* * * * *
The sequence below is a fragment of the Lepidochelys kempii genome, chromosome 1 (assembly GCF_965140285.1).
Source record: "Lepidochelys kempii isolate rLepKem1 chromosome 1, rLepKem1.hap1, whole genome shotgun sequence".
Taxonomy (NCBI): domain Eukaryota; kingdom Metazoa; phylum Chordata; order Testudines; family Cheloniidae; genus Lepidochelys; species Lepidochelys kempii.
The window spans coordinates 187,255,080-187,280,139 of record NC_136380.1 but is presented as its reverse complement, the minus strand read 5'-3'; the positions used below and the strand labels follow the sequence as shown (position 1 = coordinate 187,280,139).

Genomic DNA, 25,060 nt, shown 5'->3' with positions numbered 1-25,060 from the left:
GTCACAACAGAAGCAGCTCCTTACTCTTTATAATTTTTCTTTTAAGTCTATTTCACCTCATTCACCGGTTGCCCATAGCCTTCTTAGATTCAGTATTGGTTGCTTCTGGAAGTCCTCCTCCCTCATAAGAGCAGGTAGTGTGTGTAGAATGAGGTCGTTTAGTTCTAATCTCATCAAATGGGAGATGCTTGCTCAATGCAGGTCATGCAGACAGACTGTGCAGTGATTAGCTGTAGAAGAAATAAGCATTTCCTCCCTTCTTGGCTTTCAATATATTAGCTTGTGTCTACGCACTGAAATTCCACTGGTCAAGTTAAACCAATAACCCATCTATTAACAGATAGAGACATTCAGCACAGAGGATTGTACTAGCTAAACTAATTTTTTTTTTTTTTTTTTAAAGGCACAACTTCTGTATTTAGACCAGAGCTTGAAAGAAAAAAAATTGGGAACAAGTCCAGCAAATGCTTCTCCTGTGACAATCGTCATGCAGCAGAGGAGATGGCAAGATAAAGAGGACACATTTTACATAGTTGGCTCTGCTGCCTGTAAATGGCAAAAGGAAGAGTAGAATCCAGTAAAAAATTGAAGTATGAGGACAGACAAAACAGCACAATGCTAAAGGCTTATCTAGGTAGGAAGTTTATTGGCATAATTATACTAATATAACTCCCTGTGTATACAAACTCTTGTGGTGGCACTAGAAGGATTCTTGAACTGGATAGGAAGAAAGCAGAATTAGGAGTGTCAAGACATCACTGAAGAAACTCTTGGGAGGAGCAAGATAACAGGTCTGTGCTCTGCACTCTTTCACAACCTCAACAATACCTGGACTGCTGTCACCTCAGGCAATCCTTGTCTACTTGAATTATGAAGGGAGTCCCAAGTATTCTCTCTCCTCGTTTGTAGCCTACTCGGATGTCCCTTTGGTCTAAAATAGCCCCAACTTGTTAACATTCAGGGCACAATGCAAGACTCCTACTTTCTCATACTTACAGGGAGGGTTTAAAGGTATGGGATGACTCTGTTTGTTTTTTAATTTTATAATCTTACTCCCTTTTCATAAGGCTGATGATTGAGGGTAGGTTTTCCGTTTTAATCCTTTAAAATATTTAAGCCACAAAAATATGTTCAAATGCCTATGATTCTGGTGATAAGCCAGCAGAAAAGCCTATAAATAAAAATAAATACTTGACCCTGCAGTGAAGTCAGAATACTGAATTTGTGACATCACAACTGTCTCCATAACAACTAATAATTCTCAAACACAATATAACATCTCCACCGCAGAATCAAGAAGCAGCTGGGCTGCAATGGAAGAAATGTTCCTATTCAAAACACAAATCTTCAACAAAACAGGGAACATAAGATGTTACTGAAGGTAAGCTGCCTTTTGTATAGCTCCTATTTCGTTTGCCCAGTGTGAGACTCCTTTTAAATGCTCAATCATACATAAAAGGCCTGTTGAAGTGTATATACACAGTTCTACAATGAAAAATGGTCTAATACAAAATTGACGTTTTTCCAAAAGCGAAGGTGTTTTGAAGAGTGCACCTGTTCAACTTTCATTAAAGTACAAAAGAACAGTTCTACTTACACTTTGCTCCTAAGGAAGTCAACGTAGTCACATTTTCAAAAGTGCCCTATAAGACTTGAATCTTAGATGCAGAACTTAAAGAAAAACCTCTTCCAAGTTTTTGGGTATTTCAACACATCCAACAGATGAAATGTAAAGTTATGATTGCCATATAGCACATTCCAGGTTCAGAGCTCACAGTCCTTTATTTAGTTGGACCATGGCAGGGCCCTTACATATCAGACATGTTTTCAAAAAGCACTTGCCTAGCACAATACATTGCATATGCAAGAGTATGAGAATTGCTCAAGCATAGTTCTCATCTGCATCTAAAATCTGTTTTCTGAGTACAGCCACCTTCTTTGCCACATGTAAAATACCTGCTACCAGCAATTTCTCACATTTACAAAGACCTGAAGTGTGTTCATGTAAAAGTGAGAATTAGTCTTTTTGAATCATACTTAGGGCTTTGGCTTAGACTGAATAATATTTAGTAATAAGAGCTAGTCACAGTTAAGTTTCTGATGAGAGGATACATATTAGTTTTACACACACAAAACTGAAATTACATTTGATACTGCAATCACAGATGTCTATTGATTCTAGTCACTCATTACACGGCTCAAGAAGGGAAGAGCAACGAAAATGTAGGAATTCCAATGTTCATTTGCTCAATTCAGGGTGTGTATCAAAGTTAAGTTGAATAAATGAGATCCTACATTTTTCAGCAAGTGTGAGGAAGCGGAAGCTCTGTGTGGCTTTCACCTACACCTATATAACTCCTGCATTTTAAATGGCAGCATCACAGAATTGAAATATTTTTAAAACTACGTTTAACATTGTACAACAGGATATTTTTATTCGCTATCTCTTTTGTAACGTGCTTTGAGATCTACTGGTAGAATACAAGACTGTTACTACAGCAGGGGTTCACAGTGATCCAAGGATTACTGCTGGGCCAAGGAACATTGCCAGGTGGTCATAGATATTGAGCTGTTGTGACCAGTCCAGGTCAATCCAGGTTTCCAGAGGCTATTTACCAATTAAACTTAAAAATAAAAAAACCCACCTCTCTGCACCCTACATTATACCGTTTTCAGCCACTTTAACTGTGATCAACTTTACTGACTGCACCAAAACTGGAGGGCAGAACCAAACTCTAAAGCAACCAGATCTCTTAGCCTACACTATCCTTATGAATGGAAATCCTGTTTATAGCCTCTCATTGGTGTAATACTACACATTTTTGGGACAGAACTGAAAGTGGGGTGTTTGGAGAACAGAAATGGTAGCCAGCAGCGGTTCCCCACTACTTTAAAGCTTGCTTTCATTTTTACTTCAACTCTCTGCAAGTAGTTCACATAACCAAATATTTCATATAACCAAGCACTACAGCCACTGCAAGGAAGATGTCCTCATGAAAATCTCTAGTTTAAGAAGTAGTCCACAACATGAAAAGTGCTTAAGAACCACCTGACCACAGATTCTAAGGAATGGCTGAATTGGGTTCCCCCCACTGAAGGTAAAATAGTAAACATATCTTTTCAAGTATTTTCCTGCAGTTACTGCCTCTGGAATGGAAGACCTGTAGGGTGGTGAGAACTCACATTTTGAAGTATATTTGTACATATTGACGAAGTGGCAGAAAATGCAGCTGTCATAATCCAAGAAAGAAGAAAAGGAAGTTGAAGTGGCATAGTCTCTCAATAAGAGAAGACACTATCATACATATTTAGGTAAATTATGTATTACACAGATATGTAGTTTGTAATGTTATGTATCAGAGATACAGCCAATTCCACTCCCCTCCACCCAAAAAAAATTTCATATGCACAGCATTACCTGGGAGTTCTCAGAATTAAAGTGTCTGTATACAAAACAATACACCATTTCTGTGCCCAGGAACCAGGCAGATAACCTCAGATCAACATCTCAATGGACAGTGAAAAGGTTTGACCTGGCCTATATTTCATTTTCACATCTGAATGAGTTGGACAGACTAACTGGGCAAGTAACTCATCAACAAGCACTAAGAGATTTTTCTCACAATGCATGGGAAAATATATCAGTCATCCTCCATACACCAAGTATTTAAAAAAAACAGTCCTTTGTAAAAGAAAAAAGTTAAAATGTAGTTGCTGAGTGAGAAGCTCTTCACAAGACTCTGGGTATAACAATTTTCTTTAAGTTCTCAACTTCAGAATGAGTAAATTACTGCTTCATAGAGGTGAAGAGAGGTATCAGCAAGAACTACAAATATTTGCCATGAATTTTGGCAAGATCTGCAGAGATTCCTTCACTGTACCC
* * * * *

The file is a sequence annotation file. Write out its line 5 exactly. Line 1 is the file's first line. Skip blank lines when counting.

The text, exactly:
Genomic DNA, 25,060 nt, shown 5'->3' with positions numbered 1-25,060 from the left: